Ju Simon and Margaux Schwab joined the next day for meetings, and the exchanges got even richer. Thiago Mota Cardoso from the Anthropology of Life, Ecology and Politics Laboratory at the Universidade Federal da Amazonia (UFAM) gave us a great perspective on agricultural habits around Rio Negro, executed almost exclusively by women. He also shared how projects can be seen or built for this specific part of the world and how globally and locally can be looked at differently.
Jose Ignacio Gomez Corte from the Socio-Environmental Institute (ISA), Forest Products Advisor for Yanomami communities, gave us a practical example of projects with Yanomamis that ensure a sustainable and economic return for the communities.
After these first two days of introduction to fungi research at INPA, I felt even more curious about this new world that would be open to us during the project.
Women from the “Boca da Mata” association prepared a degustation of fruits and vegetables from the forest and a fantastic dinner with mushrooms and plants from the Amazon. The vitality of this forest was perfectly translated into five plates of delightful tastes, each one honoring specific indigenous communities.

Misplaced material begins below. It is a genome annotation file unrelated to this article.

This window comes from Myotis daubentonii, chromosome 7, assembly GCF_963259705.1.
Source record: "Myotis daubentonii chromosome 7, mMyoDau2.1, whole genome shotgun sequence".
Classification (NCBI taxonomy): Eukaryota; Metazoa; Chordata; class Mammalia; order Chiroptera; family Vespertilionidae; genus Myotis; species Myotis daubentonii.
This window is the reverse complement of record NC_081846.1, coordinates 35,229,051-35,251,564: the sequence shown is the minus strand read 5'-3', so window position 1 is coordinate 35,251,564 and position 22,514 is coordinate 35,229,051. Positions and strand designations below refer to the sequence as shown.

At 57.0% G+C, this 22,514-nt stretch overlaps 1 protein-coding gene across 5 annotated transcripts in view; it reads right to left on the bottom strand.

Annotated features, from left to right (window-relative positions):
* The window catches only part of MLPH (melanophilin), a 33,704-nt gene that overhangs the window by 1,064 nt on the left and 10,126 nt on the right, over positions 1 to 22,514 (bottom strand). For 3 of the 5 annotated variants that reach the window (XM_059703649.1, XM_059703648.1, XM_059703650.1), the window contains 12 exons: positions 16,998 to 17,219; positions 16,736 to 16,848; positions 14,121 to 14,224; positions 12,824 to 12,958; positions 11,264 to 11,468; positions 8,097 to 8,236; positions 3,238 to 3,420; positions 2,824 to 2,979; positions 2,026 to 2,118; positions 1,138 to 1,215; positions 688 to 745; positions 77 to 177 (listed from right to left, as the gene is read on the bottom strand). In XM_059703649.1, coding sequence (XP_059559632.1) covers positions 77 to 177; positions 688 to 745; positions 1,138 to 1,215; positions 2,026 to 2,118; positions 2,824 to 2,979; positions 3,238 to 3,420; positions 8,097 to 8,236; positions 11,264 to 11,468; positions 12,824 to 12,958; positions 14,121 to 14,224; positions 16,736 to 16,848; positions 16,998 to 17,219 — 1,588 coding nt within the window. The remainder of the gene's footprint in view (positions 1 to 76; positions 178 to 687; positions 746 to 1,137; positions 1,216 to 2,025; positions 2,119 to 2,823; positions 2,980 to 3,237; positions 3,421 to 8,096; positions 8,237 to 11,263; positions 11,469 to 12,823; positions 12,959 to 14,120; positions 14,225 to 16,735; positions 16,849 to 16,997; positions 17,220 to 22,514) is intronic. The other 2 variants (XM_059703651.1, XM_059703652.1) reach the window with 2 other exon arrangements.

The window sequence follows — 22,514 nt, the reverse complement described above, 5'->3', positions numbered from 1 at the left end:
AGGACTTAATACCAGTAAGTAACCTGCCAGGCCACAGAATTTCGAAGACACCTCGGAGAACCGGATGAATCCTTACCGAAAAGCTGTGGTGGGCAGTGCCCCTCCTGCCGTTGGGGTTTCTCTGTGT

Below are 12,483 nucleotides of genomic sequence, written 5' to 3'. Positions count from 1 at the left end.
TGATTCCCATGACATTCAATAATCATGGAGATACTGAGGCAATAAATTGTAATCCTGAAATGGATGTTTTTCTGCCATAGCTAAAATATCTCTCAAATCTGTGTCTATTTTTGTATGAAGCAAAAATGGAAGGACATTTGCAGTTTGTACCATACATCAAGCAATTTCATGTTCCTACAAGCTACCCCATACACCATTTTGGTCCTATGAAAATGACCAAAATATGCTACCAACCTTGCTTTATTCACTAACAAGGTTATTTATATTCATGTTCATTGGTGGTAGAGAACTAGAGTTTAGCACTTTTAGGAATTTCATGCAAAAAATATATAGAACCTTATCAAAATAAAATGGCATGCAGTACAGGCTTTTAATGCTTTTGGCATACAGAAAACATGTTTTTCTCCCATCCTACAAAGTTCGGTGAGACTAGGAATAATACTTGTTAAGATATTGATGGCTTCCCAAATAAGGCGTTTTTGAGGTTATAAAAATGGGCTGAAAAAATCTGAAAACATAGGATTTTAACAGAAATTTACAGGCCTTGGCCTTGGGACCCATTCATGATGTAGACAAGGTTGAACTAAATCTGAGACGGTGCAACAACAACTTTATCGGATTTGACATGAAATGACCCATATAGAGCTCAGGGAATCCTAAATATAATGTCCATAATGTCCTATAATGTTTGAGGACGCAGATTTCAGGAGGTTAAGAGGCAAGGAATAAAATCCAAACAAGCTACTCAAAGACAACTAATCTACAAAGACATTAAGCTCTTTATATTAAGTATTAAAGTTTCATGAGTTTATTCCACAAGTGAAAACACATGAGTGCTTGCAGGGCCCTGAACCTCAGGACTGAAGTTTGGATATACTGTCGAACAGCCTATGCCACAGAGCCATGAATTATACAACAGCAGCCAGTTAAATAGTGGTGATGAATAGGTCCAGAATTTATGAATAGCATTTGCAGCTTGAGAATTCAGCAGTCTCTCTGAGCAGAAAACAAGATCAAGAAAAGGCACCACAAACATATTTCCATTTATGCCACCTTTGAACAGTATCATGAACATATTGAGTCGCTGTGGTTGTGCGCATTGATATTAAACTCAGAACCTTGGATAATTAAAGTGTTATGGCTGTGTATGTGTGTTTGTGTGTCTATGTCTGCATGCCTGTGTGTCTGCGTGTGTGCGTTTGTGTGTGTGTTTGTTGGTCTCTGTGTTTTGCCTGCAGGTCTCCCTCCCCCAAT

“Boca da Mata” is an organization of the tribal park, a community in Manaus where many indigenous people live and rely on the city. They cater traditional food and serve dishes to the community. Working with mushrooms provides an essential alternative to illegal mining for young indigenous people.
Labverde, cab-Patagonia, Pro Helvetia, Swissnex in Brazil, INPA (MCTI), and all project partners welcomed everyone to the project!
We started on Wednesday with Dr. Noemia Ishikawa, part of the local team for the field trip and researcher at INPA, explaining Amazon’s edible mushrooms and the lab discoveries for the past years. After having a typical Indigenous meal at a local restaurant, we participated in the lecture of Charles Clement about the history of Amazônia. We talked about how humans domesticated the forest around them, how this impacts biodiversity, and how language can affect nature. It was, for me, a very engaging moment and a dive into the fungi world and its connections.